The major stakes for the Lion Cityby Guendalina Dainelli
“We are facing not just one storm, but several”, Singapore PM Lee Hsien Loong. An analysis by Guendalina Dainelli
In this period of uncertainty, geopolitical and economical tension around the world, some of the key issues that Singapore needs to navigate are the war in Ukraine, the growing divide between the US and China, and the global multilateral trading system under siege.
The significance of these matters was emphasized during the 45-minute speech delivered by Singapore Prime Minister Lee Hsien Loong in parliament, last April. He extensively touched upon foreign policy and geopolitics, highlighting the immense impact the external environment has on the city-state. "We are facing not just one storm, but several," he stated.
“First, the war in Ukraine. After more than a year, the war is deadlocked, with no good outcome in sight. […] The war continues to disrupt global energy, food and fertiliser supplies. We are all feeling it, in higher prices,” said PM Lee.
“The second big issue is US-China relations […] But the most dangerous flashpoint of all is Taiwan,” PM Lee said, adding that “Singapore rigorously upholds its “one China” policy and continues to support the peaceful development of cross-strait relations. China considers Taiwan as the most important issue, and the ‘one China’ principle to be the reddest of its red lines.”
“The third big issue is that the global multilateral trading system is under siege” he stated. “This has very serious implications, especially for small, open economies. For Singapore, a stable, well-functioning international trading system is vitally important. We cannot survive other than as an open economy. We rely on the free flow of trade and investments across the world, and a common set of rules that applies to all countries, no matter their size. This has helped us greatly to compete against bigger countries, attract investments from around the world, and to grow.”
The themes listed by the Prime Minister of Singapore represent the stakes at play for the country in the near future. Singapore has consistently opposed the violation of the sovereignty, of the political independence and of the territorial integrity of all countries. Potential impacts of the Russia-Ukraine conflict span across cybersecurity threats - with potential retaliation in cyber space - to supply chain disruptions, inflationary pressures, and rising electricity and petrol prices. “Unless we [...] stand up for the principles that are the very foundation for the independence and sovereignty of smaller nations, our own right to exist and prosper as a nation may similarly be called into question one day” claimed Minister for Foreign Affairs Dr Vivian Balakrishnan on 28 Feb 2022. And this is the reason why just a few days later, on 5 March 2022, Singapore unveiled the rare step of imposing unilateral sanctions against Russia (not based on United Nations resolution): the last time this happened was more than 40 years ago, when Vietnam invaded Cambodia and overthrew the communist Khmer Rouge.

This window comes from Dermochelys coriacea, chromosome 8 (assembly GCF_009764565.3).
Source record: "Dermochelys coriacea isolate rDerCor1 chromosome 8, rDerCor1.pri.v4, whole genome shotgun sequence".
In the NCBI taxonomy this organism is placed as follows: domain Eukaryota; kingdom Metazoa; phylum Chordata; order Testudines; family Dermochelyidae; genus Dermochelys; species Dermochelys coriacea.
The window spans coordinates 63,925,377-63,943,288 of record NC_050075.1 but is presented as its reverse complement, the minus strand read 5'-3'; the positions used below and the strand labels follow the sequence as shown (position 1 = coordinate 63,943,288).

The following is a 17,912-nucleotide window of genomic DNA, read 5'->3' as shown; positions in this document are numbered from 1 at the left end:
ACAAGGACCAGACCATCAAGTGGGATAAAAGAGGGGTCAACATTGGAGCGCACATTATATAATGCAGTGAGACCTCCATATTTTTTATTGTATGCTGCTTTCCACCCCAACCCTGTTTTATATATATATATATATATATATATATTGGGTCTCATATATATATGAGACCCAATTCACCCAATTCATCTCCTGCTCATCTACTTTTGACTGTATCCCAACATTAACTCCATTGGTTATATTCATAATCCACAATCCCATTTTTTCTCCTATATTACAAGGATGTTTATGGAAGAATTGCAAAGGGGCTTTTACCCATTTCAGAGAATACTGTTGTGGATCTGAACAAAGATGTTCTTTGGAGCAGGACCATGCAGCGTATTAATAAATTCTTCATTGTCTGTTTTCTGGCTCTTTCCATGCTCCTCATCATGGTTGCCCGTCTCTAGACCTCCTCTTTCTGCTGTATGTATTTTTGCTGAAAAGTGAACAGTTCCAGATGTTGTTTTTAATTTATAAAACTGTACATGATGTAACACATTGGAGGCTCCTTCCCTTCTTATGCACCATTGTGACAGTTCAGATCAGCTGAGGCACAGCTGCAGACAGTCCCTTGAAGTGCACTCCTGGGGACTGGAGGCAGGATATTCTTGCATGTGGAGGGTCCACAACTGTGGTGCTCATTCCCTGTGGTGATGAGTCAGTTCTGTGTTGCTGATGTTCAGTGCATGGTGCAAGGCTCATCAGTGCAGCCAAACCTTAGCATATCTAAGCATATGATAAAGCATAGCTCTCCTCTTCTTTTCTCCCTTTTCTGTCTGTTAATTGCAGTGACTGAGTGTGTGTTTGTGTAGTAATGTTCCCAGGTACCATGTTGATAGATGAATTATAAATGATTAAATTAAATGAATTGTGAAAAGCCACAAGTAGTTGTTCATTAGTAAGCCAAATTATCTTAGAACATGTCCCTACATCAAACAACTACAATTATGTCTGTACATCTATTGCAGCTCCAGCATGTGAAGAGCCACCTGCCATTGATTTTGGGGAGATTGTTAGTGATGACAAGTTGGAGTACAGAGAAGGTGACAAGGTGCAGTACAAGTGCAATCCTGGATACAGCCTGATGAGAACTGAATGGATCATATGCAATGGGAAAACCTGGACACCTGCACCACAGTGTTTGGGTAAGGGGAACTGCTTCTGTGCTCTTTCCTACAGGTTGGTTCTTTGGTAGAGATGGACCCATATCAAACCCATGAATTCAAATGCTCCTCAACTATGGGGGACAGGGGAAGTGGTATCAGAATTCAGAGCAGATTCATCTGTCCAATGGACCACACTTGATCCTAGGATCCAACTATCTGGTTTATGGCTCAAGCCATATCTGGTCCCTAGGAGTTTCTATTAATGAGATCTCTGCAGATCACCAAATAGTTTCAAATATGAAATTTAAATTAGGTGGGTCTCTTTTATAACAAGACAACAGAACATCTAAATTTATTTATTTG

The tensions between the US and China are equally sensitive for a country characterized by a clear ethnic Chinese majority and being the most important American ally in Southeast Asia. Singapore has been a hub for Chinese migration and capital since it was first declared a freeport by Sir Stamford Raffles in the 19th century. Approximately 76% of Singapore's population is ethnically Chinese, making it the only majority-Chinese country outside of China, Taiwan, and the cities of Hong Kong and Macau. Around 13% of the population has a Malay background, and 9% are of Indian heritage.
Chinese influx appears to be even increasing in 2022, a year proved to be extremely challenging for China. Political tensions between Beijing and Washington, Beijing's recent crackdown on tech billionaires, and three years of the "zero-COVID" strategy have led to an increased wave of wealthy Chinese individuals emigrating overseas, a phenomenon known as runxue, which is understood to mean running away from China. This trend has been further highlighted by the significant increase in the number of family offices in Singapore, with a sizable portion originating from China. Suffice it to say that, during the UBS Singapore Family Office Forum on 7 July 2023, Deputy Prime Minister and Coordinating Minister for Economic Policies, Heng Swee Keat, emphasized that "by the end of 2022, there were 1,100 Single Family Offices in Singapore, up from 700 in 2021."
At the same time, Singapore is the largest trading partner of the United States in Southeast Asia, and the 18th largest trading partner overall. The US-Singapore Free Trade Agreement, implemented in 2004, was the first FTA between the US and an Asian country. The country enjoys robust and longstanding defense, economic, and political relations with the US. While Southeast Asian countries are major buyers of Russian arms according to the SIPRI database, Singapore stands as an exception.
Since gaining independence in 1965, Singapore's leaders have been acutely aware of the vulnerabilities associated with its small size. To put things into perspective, PM Lee highlighted that China and India are each 250 times more populous than Singapore, the United States and Indonesia are over 40 times larger in population size, while Malaysia has a five times bigger population. The remarkable economic transformation of Singapore, progressing from a Third World country to a First World nation since gaining independence, has garnered widespread recognition as an "economic miracle". However, slowing economic growth, an ageing population, global competition, and widening geopolitical frictions have put the Singapore socio-economic system under strain and represents a significant challenge for a country with just less than 700 square kilometers of territory, one of the smallest nations globally.